18 East 34th Street
Savannah, Georgia 31401
Activities During 2013
During 2013, clergy and lay people from the Diocese of Georgia took part in three mission trips and three other activities in the Dominican Republic. Summary reports and links to online photo albums from these 2013 events are available below.
Mission Trip Report – January 2013 (El Carreton)
On January 14-21, 2013, a team of 9 people from 3 churches in the Southeastern Convocation (St. Andrews/St. Cyprians Darien, Christ Church St. Marys, Our Savior at Honeycreek) participated in a second mission trip to the village of El Carreton to assist the parish of San Antonio de Padua continue work that began last year on the parish school. In January 2012, the team traveled to El Carreton to complete work on a community high school that had been started several years prior by other churches and left unfinished. The January 2013 trip was a continuation of the work started in 2012.
The importance of a school for the village of El Carreton is paramount. Public school in the Dominican Republic only goes through the 8th grade, and the village of El Carreton has no local options for education beyond 8th grade. Without the parish school from the Episcopal Church, only those residents whose parents can afford tuition and transportation to another town would be able to have an education above middle school. This disparity of education almost assures the continuance of poverty and social injustice.
The school in El Carreton opened for the 2012/2013 year with 39 students of various ages including 1 high school class. The mission trip for 2013 was to complete a minor construction project and make a solid plan for the ongoing work that would continue over the next 5 years. The adventurous crew completed both preparations for the installation of a kitchen and a large mural for an inside hallway in the school. The mural depicted scenes typical of the rural areas of the Dominican Republic with mountains, flowers, palm trees and brightly colored housing, and scenes typical of coastal Georgia with a large oak tree, and owl, marsh, sea turtles and wading birds. Connecting the two “islands” of land was a vast deep ocean complete with whales on both sides meeting in the middle.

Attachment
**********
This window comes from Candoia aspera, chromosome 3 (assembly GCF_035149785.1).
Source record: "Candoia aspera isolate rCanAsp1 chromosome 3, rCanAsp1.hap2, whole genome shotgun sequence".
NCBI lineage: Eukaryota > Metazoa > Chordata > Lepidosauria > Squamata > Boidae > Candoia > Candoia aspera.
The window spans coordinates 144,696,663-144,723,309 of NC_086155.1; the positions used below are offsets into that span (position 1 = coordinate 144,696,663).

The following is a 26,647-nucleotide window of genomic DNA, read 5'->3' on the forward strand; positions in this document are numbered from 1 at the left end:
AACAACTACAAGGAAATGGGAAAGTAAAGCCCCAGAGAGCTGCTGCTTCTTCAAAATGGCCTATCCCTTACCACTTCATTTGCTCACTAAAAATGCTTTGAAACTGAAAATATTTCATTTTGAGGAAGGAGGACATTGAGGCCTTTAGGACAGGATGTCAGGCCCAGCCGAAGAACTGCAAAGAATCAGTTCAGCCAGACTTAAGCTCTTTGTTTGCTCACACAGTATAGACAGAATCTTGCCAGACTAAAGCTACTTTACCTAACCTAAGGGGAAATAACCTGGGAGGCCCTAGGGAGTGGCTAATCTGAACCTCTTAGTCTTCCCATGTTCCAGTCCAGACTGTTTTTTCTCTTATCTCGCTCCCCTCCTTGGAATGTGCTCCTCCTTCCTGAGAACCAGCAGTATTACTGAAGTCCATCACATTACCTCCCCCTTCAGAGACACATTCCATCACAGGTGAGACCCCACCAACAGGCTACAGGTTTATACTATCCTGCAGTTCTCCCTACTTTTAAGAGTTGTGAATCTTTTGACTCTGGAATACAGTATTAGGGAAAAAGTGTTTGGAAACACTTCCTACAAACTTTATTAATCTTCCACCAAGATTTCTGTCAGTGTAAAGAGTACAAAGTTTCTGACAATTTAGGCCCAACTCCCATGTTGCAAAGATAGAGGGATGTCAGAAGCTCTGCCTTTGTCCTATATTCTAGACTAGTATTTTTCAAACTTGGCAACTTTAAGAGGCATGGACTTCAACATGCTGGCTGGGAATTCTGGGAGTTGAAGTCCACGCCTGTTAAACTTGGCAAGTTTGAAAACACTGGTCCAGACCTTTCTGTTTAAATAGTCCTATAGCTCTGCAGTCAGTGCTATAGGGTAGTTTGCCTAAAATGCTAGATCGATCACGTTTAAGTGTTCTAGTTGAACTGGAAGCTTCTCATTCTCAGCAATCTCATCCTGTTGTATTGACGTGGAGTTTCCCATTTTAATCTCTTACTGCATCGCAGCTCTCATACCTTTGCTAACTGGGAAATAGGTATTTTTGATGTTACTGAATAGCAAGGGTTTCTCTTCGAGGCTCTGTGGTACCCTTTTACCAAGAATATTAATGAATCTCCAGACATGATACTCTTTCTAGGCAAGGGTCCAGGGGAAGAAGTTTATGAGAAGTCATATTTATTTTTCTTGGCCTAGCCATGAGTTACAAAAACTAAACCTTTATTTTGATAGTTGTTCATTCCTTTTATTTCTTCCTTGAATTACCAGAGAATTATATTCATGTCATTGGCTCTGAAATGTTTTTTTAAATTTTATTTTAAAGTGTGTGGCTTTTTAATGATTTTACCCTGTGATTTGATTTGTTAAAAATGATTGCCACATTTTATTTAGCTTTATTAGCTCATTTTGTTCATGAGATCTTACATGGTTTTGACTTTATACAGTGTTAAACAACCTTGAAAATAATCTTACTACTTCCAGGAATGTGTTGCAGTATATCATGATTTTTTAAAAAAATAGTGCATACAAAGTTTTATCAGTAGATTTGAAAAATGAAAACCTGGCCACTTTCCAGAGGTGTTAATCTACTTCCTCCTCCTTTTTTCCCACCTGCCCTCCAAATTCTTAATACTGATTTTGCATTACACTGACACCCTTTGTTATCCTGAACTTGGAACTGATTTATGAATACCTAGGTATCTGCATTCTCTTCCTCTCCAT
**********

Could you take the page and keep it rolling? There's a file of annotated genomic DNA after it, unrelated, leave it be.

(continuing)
The most significant accomplishment of the trip was likely the continuance of the deepening relationship and commitment that the community feels from the consistent support provided by a returning group of missionaries. In this visit in addition to sharing meals together and we learning Spanish from them, and they English from us, we made plans for a bigger, more long term relationship. Our work plan for next year was selected and plans are already underway for the construction of a library and computer lab for 2014. Missionaries interviewed children who are on a scholarship list and in need of financial support to continue their studies at the school so that the mission team can assist is getting scholarships funded for the children who need financial support. Plans were discussed to bring a physician to the village on the next trip in 2014 because the group was saddened to find upon arrival two of the children from the previous year’s visit were no longer there, having died likely due to lack of appropriate medical care and resources.